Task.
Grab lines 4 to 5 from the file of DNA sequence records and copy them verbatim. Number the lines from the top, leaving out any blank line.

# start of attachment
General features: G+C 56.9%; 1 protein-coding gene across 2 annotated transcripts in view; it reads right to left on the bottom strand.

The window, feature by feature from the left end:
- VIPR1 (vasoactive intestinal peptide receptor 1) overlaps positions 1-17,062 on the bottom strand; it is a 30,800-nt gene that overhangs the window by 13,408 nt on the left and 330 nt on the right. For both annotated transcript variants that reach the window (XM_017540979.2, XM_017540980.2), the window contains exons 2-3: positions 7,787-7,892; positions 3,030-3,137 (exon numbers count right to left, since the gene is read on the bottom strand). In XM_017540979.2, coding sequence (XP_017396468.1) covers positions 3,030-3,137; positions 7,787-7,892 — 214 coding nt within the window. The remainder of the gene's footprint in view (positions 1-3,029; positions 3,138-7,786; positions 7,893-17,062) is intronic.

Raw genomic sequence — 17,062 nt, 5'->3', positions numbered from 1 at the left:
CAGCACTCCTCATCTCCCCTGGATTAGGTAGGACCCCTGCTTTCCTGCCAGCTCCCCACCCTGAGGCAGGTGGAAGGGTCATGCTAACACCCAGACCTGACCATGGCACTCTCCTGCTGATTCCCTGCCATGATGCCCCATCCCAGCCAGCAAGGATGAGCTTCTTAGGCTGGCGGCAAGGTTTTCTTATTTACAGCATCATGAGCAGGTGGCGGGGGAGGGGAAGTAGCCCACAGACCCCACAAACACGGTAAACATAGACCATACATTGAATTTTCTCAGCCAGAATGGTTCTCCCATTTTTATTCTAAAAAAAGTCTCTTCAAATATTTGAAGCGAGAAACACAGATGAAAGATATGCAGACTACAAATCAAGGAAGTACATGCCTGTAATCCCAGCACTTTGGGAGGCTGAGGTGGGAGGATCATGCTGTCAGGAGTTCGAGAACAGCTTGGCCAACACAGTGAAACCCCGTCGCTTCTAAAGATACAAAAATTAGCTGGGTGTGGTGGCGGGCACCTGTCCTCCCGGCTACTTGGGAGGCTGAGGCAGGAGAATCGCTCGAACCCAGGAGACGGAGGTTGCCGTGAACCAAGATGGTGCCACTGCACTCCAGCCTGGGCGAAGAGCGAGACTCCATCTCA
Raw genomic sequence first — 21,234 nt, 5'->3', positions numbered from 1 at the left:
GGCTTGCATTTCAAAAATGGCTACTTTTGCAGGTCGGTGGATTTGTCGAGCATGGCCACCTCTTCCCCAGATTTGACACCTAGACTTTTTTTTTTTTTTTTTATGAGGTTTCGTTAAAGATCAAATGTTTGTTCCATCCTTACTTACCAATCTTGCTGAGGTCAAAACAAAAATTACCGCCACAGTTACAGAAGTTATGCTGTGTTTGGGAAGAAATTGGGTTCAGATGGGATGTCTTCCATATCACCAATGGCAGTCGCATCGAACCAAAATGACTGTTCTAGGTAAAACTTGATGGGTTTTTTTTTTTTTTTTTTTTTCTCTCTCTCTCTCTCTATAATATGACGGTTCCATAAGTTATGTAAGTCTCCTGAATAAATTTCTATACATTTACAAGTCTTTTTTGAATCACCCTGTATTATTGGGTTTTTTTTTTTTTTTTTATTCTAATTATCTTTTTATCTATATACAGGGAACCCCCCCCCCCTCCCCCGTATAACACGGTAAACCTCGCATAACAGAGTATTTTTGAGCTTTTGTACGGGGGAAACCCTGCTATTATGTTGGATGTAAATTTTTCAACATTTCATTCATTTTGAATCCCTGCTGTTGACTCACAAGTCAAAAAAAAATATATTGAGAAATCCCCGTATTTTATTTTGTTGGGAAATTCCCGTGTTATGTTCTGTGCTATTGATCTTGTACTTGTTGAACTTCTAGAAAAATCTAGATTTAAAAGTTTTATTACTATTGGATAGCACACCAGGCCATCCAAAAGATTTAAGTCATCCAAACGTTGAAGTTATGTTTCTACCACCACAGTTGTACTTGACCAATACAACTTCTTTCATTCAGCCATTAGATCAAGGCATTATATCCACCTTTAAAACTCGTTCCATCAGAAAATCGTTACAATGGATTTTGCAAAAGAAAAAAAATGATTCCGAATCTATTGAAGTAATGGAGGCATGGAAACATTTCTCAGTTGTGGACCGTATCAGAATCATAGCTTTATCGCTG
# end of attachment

Raw genomic sequence — 17,062 nt, 5'->3', positions numbered from 1 at the left:
CAGCACTCCTCATCTCCCCTGGATTAGGTAGGACCCCTGCTTTCCTGCCAGCTCCCCACCCTGAGGCAGGTGGAAGGGTCATGCTAACACCCAGACCTGACCATGGCACTCTCCTGCTGATTCCCTGCCATGATGCCCCATCCCAGCCAGCAAGGATGAGCTTCTTAGGCTGGCGGCAAGGTTTTCTTATTTACAGCATCATGAGCAGGTGGCGGGGGAGGGGAAGTAGCCCACAGACCCCACAAACACGGTAAACATAGACCATACATTGAATTTTCTCAGCCAGAATGGTTCTCCCATTTTTATTCTAAAAAAAGTCTCTTCAAATATTTGAAGCGAGAAACACAGATGAAAGATATGCAGACTACAAATCAAGGAAGTACATGCCTGTAATCCCAGCACTTTGGGAGGCTGAGGTGGGAGGATCATGCTGTCAGGAGTTCGAGAACAGCTTGGCCAACACAGTGAAACCCCGTCGCTTCTAAAGATACAAAAATTAGCTGGGTGTGGTGGCGGGCACCTGTCCTCCCGGCTACTTGGGAGGCTGAGGCAGGAGAATCGCTCGAACCCAGGAGACGGAGGTTGCCGTGAACCAAGATGGTGCCACTGCACTCCAGCCTGGGCGAAGAGCGAGACTCCATCTCA